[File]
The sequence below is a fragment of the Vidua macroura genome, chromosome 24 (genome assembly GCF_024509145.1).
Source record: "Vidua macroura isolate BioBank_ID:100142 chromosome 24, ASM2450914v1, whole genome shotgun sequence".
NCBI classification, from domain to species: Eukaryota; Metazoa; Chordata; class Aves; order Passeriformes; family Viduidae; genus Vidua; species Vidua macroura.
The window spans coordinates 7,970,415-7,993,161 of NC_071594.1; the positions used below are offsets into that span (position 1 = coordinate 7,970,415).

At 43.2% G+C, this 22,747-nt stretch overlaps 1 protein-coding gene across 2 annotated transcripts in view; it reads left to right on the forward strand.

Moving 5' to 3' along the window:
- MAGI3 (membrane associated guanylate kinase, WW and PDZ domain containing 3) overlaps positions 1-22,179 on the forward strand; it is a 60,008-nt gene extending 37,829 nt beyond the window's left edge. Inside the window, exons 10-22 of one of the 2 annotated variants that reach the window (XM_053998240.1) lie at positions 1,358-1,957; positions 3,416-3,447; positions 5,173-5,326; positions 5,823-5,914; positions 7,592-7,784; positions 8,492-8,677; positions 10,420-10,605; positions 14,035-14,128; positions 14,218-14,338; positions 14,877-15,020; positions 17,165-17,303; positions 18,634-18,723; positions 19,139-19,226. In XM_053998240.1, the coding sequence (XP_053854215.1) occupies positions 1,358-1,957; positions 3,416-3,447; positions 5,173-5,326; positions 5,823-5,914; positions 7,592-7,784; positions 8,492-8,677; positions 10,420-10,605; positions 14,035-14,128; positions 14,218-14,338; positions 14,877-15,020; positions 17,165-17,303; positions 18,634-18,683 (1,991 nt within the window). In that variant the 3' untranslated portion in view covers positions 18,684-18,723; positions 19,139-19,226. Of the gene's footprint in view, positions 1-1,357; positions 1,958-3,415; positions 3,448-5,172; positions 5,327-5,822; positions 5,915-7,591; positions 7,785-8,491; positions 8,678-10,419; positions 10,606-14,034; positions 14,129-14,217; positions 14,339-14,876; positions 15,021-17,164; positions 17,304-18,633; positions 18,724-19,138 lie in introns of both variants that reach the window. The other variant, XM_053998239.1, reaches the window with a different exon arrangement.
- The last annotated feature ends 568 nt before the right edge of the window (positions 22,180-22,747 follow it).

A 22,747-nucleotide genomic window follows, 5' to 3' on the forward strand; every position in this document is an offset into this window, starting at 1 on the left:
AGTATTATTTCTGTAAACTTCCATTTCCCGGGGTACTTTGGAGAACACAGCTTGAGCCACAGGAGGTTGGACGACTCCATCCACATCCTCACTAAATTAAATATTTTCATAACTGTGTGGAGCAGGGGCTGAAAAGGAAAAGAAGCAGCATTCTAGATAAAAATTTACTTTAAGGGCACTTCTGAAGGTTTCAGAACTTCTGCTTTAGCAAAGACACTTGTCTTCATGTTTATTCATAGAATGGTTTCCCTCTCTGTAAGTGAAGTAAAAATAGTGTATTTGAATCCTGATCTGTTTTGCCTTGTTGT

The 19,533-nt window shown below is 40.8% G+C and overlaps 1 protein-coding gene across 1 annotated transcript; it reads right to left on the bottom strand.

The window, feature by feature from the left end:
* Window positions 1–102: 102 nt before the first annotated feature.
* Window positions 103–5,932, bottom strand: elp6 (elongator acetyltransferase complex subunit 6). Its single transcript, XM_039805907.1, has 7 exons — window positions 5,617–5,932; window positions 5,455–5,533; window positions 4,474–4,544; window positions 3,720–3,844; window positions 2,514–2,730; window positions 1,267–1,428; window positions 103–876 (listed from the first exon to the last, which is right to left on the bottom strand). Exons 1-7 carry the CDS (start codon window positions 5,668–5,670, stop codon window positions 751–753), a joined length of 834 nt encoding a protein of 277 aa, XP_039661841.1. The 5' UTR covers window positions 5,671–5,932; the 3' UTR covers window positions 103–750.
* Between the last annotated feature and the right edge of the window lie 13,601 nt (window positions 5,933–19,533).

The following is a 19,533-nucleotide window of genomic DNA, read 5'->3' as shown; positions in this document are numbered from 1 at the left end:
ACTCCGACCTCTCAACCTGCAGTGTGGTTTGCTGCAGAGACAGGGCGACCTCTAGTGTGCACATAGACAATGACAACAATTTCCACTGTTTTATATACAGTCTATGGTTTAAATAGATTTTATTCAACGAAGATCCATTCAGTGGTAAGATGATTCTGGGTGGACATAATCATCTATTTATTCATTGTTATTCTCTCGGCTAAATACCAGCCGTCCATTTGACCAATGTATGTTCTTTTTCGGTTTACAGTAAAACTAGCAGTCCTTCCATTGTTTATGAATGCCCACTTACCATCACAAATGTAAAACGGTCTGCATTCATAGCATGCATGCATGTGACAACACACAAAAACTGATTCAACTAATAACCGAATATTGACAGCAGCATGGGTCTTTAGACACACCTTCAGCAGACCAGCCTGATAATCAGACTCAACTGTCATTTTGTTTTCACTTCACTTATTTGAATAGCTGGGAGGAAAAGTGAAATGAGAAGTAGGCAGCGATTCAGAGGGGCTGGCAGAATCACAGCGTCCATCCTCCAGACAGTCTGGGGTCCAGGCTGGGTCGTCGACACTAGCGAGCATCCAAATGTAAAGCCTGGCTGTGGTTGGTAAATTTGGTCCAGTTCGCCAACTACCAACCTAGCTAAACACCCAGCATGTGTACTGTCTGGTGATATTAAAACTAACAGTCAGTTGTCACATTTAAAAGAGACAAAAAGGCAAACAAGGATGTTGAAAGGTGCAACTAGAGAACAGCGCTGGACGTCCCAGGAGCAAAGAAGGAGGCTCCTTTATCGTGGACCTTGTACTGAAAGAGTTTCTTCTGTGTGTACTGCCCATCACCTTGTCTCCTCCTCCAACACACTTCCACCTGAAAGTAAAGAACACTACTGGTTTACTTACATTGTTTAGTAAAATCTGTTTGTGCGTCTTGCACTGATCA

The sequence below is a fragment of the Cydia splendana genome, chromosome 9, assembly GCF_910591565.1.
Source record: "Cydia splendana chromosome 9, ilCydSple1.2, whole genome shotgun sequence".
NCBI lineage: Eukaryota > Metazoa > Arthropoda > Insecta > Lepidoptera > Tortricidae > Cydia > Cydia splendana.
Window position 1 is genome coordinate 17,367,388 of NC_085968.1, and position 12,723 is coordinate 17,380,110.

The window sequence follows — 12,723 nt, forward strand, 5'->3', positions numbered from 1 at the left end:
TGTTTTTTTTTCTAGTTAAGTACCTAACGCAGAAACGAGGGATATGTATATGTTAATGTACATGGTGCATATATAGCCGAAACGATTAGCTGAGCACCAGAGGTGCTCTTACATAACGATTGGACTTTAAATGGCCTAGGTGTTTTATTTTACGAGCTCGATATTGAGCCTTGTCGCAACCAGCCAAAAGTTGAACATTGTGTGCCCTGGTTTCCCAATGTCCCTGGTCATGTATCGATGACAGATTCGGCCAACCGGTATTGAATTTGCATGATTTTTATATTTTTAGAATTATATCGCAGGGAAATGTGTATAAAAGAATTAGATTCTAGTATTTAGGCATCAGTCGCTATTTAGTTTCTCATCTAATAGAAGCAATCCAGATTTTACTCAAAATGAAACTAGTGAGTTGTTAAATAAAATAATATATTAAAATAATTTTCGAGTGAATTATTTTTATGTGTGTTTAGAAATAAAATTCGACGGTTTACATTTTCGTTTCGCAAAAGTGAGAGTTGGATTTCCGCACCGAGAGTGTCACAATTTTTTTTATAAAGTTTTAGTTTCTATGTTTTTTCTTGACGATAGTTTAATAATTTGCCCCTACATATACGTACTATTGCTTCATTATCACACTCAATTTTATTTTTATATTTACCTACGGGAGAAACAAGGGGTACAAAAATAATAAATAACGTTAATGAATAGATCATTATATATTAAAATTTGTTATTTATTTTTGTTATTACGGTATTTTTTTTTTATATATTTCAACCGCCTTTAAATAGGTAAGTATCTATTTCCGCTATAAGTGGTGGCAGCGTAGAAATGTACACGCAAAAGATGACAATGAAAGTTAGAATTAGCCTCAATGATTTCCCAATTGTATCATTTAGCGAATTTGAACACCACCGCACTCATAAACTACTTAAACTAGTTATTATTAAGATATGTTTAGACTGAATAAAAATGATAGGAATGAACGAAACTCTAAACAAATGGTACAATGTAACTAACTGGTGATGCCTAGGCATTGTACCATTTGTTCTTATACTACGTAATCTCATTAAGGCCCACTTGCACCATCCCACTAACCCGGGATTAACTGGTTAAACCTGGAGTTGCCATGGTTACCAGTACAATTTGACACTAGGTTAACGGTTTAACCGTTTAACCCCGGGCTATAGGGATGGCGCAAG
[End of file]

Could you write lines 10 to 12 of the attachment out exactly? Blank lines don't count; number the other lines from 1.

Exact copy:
AGTATTATTTCTGTAAACTTCCATTTCCCGGGGTACTTTGGAGAACACAGCTTGAGCCACAGGAGGTTGGACGACTCCATCCACATCCTCACTAAATTAAATATTTTCATAACTGTGTGGAGCAGGGGCTGAAAAGGAAAAGAAGCAGCATTCTAGATAAAAATTTACTTTAAGGGCACTTCTGAAGGTTTCAGAACTTCTGCTTTAGCAAAGACACTTGTCTTCATGTTTATTCATAGAATGGTTTCCCTCTCTGTAAGTGAAGTAAAAATAGTGTATTTGAATCCTGATCTGTTTTGCCTTGTTGT

The 19,533-nt window shown below is 40.8% G+C and overlaps 1 protein-coding gene across 1 annotated transcript; it reads right to left on the bottom strand.

The window, feature by feature from the left end: